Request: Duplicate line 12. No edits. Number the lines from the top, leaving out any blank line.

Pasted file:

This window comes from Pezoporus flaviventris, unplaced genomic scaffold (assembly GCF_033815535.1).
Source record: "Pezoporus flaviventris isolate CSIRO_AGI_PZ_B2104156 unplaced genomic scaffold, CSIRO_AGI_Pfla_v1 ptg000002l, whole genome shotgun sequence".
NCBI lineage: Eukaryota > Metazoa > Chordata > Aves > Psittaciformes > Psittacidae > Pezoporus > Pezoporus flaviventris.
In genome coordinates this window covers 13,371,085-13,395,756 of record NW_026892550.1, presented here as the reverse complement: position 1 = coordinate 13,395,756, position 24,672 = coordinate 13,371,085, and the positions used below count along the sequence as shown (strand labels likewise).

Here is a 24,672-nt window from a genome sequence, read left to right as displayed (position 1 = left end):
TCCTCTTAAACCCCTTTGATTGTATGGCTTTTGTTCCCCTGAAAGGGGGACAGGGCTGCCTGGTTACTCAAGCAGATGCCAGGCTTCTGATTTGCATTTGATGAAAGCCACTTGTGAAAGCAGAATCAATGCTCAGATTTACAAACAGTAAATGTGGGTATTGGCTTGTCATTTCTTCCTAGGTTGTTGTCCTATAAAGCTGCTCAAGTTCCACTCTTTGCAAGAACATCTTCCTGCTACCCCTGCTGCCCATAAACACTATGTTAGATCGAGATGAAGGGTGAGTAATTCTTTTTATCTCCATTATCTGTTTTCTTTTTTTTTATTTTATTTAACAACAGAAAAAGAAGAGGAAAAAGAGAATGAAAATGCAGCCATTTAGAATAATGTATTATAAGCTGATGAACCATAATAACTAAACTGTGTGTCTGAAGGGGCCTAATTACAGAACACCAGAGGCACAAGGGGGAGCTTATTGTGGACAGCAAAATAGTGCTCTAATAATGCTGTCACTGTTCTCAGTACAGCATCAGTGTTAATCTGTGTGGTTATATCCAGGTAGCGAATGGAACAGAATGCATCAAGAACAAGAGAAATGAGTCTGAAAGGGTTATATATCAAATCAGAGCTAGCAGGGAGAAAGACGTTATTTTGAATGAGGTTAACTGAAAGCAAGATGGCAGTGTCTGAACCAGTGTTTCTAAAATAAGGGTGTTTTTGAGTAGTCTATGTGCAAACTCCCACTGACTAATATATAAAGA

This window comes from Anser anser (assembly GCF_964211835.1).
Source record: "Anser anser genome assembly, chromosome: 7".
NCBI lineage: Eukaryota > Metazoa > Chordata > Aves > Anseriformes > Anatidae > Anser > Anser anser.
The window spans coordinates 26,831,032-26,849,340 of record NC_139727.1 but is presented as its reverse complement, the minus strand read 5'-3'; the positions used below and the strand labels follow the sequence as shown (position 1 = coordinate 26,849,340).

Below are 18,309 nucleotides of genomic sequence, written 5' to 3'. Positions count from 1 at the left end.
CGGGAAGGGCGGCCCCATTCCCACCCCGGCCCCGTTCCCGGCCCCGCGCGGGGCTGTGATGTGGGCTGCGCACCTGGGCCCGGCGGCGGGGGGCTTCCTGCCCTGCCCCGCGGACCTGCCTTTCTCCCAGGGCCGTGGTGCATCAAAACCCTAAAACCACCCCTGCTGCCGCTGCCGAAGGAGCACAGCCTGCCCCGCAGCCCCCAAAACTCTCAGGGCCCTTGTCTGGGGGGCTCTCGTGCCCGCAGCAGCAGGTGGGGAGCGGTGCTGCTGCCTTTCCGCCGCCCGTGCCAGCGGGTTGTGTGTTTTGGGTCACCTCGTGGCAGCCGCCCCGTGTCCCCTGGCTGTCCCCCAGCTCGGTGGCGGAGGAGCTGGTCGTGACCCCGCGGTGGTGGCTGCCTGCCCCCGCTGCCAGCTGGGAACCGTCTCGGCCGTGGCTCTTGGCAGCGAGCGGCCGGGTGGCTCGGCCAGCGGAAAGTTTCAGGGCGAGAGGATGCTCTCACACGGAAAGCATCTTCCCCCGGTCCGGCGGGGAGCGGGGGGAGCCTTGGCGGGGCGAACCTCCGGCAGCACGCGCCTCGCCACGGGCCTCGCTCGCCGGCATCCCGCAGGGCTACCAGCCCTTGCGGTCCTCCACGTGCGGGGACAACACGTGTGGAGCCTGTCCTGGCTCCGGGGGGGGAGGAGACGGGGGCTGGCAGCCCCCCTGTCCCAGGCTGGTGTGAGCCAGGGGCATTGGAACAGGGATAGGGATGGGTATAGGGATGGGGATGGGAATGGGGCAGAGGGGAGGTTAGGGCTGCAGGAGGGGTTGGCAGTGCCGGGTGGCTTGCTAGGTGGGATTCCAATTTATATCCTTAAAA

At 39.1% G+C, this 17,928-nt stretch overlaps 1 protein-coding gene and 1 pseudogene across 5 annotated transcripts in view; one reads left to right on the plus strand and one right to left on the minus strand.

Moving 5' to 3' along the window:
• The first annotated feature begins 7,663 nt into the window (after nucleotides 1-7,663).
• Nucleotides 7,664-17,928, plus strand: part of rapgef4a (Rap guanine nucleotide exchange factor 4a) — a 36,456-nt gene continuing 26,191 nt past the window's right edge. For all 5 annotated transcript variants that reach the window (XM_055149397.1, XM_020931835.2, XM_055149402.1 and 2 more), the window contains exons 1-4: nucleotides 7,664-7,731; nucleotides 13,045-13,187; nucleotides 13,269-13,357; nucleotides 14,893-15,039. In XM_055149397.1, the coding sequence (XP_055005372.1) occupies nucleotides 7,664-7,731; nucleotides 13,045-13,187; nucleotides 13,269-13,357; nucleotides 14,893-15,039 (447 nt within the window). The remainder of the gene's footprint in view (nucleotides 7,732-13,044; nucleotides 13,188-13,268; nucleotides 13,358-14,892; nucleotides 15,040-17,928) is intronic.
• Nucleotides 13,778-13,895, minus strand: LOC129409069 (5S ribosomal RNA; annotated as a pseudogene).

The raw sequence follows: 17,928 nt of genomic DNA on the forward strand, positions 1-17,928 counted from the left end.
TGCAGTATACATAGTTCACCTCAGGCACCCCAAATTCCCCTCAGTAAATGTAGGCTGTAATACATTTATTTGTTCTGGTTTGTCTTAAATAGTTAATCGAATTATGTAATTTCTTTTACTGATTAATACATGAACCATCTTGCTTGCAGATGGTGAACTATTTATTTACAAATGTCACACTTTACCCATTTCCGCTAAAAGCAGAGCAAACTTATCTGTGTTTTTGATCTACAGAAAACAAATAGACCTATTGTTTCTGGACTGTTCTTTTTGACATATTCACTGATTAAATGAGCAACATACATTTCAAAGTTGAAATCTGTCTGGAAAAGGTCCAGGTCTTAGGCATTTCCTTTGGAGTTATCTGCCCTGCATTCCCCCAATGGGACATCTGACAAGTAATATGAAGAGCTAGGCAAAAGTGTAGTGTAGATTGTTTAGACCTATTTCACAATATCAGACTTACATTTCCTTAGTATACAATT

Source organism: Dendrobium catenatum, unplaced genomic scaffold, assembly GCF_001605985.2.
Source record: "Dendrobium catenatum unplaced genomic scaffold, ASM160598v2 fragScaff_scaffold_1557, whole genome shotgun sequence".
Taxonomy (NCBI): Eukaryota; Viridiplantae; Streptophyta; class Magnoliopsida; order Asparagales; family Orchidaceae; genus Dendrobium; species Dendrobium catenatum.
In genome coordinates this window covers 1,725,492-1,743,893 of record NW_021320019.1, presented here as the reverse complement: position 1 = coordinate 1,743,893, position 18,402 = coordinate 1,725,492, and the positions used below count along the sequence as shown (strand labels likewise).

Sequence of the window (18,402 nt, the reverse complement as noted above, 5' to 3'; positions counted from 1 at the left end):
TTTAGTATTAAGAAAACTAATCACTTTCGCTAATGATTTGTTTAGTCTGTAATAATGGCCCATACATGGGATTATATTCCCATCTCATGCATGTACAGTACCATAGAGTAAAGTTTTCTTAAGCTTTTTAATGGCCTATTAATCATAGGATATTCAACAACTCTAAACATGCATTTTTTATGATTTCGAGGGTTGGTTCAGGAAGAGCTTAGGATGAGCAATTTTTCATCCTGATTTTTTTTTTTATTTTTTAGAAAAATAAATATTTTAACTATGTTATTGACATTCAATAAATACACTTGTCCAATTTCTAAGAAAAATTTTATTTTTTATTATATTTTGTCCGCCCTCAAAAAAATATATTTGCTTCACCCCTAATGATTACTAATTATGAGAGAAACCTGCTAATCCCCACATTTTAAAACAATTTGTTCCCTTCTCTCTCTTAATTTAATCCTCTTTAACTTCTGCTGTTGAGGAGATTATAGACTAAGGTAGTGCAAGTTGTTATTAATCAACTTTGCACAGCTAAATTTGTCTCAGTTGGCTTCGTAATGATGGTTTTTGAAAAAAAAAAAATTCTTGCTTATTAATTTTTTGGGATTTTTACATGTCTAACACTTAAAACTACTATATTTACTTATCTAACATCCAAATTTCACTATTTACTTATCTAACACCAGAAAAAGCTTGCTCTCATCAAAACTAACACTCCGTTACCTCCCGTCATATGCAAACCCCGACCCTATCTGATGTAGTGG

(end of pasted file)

CGGGAAGGGCGGCCCCATTCCCACCCCGGCCCCGTTCCCGGCCCCGCGCGGGGCTGTGATGTGGGCTGCGCACCTGGGCCCGGCGGCGGGGGGCTTCCTGCCCTGCCCCGCGGACCTGCCTTTCTCCCAGGGCCGTGGTGCATCAAAACCCTAAAACCACCCCTGCTGCCGCTGCCGAAGGAGCACAGCCTGCCCCGCAGCCCCCAAAACTCTCAGGGCCCTTGTCTGGGGGGCTCTCGTGCCCGCAGCAGCAGGTGGGGAGCGGTGCTGCTGCCTTTCCGCCGCCCGTGCCAGCGGGTTGTGTGTTTTGGGTCACCTCGTGGCAGCCGCCCCGTGTCCCCTGGCTGTCCCCCAGCTCGGTGGCGGAGGAGCTGGTCGTGACCCCGCGGTGGTGGCTGCCTGCCCCCGCTGCCAGCTGGGAACCGTCTCGGCCGTGGCTCTTGGCAGCGAGCGGCCGGGTGGCTCGGCCAGCGGAAAGTTTCAGGGCGAGAGGATGCTCTCACACGGAAAGCATCTTCCCCCGGTCCGGCGGGGAGCGGGGGGAGCCTTGGCGGGGCGAACCTCCGGCAGCACGCGCCTCGCCACGGGCCTCGCTCGCCGGCATCCCGCAGGGCTACCAGCCCTTGCGGTCCTCCACGTGCGGGGACAACACGTGTGGAGCCTGTCCTGGCTCCGGGGGGGGAGGAGACGGGGGCTGGCAGCCCCCCTGTCCCAGGCTGGTGTGAGCCAGGGGCATTGGAACAGGGATAGGGATGGGTATAGGGATGGGGATGGGAATGGGGCAGAGGGGAGGTTAGGGCTGCAGGAGGGGTTGGCAGTGCCGGGTGGCTTGCTAGGTGGGATTCCAATTTATATCCTTAAAA